GV to host U.S. naturalization ceremony

Katherine West

Next week, Grand Valley State University’s Pew Campus will be the home of a very significant and momentous event: a naturalization ceremony. Sixty-four people will take the oath of office at the ceremony and will be welcomed as the newest citizens of the U.S.

This is the first naturalization ceremony that will be held at GVSU. In past years, the event has been held at the Gerald R. Ford Presidential Museum, but it has been moved to GVSU this year due to ongoing construction at the museum.

Although a first for GVSU, ceremonies such as this have been a rite of passage for many deserving naturalized citizens. The Department of Homeland Security website states that in 2014 the U.S. Citizenship and Immigration Services swore in approximately 654,949 citizens at naturalization ceremonies around the country and world.

There will be 64 new citizens sworn in, originating from 34 countries, including six individuals from Canada, five from Mexico, four from India, four from Iraq, three from Bhutan and three from Bosnia.

Professor Polly Diven, director of international relations, said the event will be very beneficial to students to attend in many ways and will greatly broaden their experiences.

“Students will benefit from seeing U.S. immigrants take the final steps to their long journey in the naturalization process,” Diven said. “A representative from the Customs and Immigration Service will explain the steps each new citizen has taken.

“The conveners will also recognize the many countries from which these new citizens hail. We will also sing the national anthem and say the Pledge of Allegiance together. It’s a time to be proud of our country and the way in which we welcome new citizens.”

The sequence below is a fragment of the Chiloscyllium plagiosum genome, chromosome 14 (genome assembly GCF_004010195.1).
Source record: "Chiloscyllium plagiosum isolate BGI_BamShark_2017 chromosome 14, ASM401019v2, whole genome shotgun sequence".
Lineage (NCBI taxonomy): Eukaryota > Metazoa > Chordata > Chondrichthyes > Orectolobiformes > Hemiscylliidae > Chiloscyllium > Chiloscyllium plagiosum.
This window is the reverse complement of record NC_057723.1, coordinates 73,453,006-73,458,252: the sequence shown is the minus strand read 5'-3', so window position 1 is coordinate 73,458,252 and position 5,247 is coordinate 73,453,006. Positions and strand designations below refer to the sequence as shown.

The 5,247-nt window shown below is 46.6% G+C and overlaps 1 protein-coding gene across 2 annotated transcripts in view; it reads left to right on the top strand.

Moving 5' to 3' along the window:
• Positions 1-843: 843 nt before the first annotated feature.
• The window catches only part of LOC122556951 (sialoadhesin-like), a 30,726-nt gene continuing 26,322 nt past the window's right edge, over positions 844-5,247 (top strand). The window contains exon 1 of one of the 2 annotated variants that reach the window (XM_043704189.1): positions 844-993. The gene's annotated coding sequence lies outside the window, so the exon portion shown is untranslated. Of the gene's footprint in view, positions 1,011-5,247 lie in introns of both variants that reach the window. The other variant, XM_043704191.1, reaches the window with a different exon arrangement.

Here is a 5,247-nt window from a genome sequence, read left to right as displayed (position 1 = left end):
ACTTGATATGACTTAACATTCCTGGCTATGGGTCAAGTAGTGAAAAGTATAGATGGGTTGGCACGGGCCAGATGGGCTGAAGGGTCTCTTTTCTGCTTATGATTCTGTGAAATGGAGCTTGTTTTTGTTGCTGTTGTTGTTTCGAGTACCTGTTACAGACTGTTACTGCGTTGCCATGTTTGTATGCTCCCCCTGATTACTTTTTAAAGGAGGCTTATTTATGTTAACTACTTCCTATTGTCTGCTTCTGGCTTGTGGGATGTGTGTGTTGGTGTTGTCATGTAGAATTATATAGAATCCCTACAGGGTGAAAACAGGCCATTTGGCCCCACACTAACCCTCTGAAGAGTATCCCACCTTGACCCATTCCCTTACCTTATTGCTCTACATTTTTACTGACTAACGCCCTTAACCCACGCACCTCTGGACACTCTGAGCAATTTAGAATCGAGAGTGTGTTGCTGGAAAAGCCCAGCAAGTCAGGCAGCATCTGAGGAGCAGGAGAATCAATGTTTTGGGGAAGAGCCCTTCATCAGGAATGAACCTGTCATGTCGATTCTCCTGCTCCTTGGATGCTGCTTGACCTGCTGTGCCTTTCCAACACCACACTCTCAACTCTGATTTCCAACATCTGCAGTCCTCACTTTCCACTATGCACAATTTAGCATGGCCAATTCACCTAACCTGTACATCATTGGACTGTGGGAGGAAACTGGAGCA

According to the Department of Homeland Security, the general requirements of naturalization are that the applicant must: be at least 18 years old, be a green card holder, has resided as a lawful permanent resident in the U.S. for at least five years, has not left the U.S. for at least 30 months, possess good moral character, exhibit the skills of reading, speaking, writing, and understanding the English language, be knowledgeable of U.S. history and government and be inclined and able to take the oath of allegiance.

The oath of allegiance reads:

“I hereby declare, on oath, that I absolutely and entirely renounce and abjure all allegiance and fidelity to any foreign prince, potentate, state, or sovereignty, of whom or which I have heretofore been a subject or citizen; that I will support and defend the Constitution and laws of the United States of America against all enemies, foreign and domestic; that I will bear true faith and allegiance to the same; that I will bear arms on behalf of the United States when required by the law; that I will perform noncombatant service in the Armed Forces of the United States when required by the law; that I will perform work of national importance under civilian direction when required by the law; and that I take this obligation freely, without any mental reservation or purpose of evasion; so help me God.” (Department of Homeland Security)

At the ceremony, representatives from the departments of Immigration and Customs will provide more information on the steps each new citizen took to reach this point in this long legal process, Diven said.

GVSU students who attend the naturalization ceremony will receive credit for LIB 100 and LIB 201. The event takes place on Sept. 28 from 1 p.m. to 2:15 p.m. in the Loosemore Auditorium, located in Room 122E of the Devos Center.